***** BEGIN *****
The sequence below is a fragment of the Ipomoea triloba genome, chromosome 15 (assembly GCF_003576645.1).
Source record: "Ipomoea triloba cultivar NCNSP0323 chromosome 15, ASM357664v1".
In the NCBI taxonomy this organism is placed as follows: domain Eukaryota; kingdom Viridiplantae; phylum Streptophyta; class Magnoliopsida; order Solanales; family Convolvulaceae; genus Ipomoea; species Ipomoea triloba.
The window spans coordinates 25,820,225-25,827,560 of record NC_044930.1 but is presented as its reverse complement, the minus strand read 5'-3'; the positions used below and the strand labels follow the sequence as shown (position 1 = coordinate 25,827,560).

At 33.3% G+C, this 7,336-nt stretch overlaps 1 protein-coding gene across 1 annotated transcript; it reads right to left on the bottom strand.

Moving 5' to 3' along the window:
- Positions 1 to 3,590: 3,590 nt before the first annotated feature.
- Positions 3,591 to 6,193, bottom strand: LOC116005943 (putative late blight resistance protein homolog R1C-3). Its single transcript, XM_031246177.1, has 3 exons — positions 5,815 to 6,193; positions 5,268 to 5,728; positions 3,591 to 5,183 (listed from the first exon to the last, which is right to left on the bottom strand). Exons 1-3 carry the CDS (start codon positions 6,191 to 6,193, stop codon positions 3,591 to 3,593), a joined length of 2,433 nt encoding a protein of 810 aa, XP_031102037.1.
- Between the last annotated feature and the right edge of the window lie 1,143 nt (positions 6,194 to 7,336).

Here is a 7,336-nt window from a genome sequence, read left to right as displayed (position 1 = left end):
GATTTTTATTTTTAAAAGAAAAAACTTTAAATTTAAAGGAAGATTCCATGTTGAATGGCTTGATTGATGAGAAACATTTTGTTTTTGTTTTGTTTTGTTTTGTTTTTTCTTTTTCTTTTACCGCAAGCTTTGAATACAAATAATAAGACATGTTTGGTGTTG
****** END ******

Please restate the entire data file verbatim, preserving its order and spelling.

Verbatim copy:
The sequence below is a fragment of the Ipomoea triloba genome, chromosome 15 (assembly GCF_003576645.1).
Source record: "Ipomoea triloba cultivar NCNSP0323 chromosome 15, ASM357664v1".
In the NCBI taxonomy this organism is placed as follows: domain Eukaryota; kingdom Viridiplantae; phylum Streptophyta; class Magnoliopsida; order Solanales; family Convolvulaceae; genus Ipomoea; species Ipomoea triloba.
The window spans coordinates 25,820,225-25,827,560 of record NC_044930.1 but is presented as its reverse complement, the minus strand read 5'-3'; the positions used below and the strand labels follow the sequence as shown (position 1 = coordinate 25,827,560).

At 33.3% G+C, this 7,336-nt stretch overlaps 1 protein-coding gene across 1 annotated transcript; it reads right to left on the bottom strand.

Moving 5' to 3' along the window:
- Positions 1 to 3,590: 3,590 nt before the first annotated feature.
- Positions 3,591 to 6,193, bottom strand: LOC116005943 (putative late blight resistance protein homolog R1C-3). Its single transcript, XM_031246177.1, has 3 exons — positions 5,815 to 6,193; positions 5,268 to 5,728; positions 3,591 to 5,183 (listed from the first exon to the last, which is right to left on the bottom strand). Exons 1-3 carry the CDS (start codon positions 6,191 to 6,193, stop codon positions 3,591 to 3,593), a joined length of 2,433 nt encoding a protein of 810 aa, XP_031102037.1.
- Between the last annotated feature and the right edge of the window lie 1,143 nt (positions 6,194 to 7,336).

Here is a 7,336-nt window from a genome sequence, read left to right as displayed (position 1 = left end):
GATTTTTATTTTTAAAAGAAAAAACTTTAAATTTAAAGGAAGATTCCATGTTGAATGGCTTGATTGATGAGAAACATTTTGTTTTTGTTTTGTTTTGTTTTGTTTTTTCTTTTTCTTTTACCGCAAGCTTTGAATACAAATAATAAGACATGTTTGGTGTTG